The captain of a team of Afghan schoolgirls who captured the world's attention at a U.S. robotics competition has suffered the loss of her father in a deadly suicide attack on a Shi'ite mosque in the city of Herat, a provincial governor's spokesman said.
Mohammad Asif Qaderyan was wounded and later died after two suicide bombers detonated grenades in a packed mosque. The attack, which was claimed by Islamic State, killed 32 other worshippers, including children, and wounded more than 60 others.
WATCH: Daughter talks about loss of her father in suicide attack
Qaderyan's 14 year-old daughter, Fatemah Qaderyan, was a member of a team that was initially denied visas to enter the U.S. to compete in the International Robot Olympics for High School Students in Washington.
The team was eventually allowed to enter the U.S. and participate in last month's competition after the reported intervention of President Donald Trump, a champion of restrictions on immigration.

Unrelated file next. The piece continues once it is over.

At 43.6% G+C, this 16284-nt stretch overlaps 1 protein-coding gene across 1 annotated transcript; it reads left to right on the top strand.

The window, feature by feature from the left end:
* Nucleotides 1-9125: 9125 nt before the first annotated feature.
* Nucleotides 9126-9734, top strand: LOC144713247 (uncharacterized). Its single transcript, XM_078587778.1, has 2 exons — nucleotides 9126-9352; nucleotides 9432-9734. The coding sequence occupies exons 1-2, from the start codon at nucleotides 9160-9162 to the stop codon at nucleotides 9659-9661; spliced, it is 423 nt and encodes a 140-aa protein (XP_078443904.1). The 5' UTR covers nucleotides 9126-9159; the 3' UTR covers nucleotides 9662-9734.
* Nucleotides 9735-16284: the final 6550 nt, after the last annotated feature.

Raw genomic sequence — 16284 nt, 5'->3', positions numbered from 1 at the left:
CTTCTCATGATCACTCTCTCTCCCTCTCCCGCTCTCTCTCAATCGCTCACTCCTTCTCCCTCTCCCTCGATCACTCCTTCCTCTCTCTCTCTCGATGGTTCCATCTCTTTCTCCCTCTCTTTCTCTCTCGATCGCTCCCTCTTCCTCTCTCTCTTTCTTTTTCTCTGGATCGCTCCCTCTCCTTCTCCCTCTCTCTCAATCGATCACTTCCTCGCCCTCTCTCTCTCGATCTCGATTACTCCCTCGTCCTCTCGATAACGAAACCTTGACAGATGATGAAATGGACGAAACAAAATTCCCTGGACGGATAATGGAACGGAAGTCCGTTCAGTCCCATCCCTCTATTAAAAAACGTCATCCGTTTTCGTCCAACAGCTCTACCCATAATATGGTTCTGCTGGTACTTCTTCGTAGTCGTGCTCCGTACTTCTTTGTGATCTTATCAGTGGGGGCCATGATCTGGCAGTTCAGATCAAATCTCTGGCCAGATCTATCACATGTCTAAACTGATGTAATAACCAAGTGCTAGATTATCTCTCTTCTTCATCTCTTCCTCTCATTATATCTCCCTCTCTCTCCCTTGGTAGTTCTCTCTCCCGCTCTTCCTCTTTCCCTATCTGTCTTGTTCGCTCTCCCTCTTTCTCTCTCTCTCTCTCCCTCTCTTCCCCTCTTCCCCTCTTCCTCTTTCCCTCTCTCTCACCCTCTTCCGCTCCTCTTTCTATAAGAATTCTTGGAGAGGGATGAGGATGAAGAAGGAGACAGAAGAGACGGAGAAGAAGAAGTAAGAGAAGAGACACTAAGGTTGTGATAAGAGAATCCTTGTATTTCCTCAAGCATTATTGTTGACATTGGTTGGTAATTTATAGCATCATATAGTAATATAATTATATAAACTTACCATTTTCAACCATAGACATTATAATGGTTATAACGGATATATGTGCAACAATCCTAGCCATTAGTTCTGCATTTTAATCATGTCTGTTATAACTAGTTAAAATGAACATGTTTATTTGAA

The girls earned a silver medal and were celebrated throughout Washington as a symbol of aspiration for Afghanistan, which has been in the grips of war for nearly 40 years.
Fatemah's older brother, Mohammad Reza, said his sister is having a hard time coping with their father's death.
"We are all devastated. Fatema has not eaten or spoken since the incident, and is in a state of shock. Today, after she fainted several times, doctors started IV fluid therapy," he said.
The United Nations Assistance Mission in Afghanistan said the deadly attack was the fifth this year against the minority Shi'ite community in the country.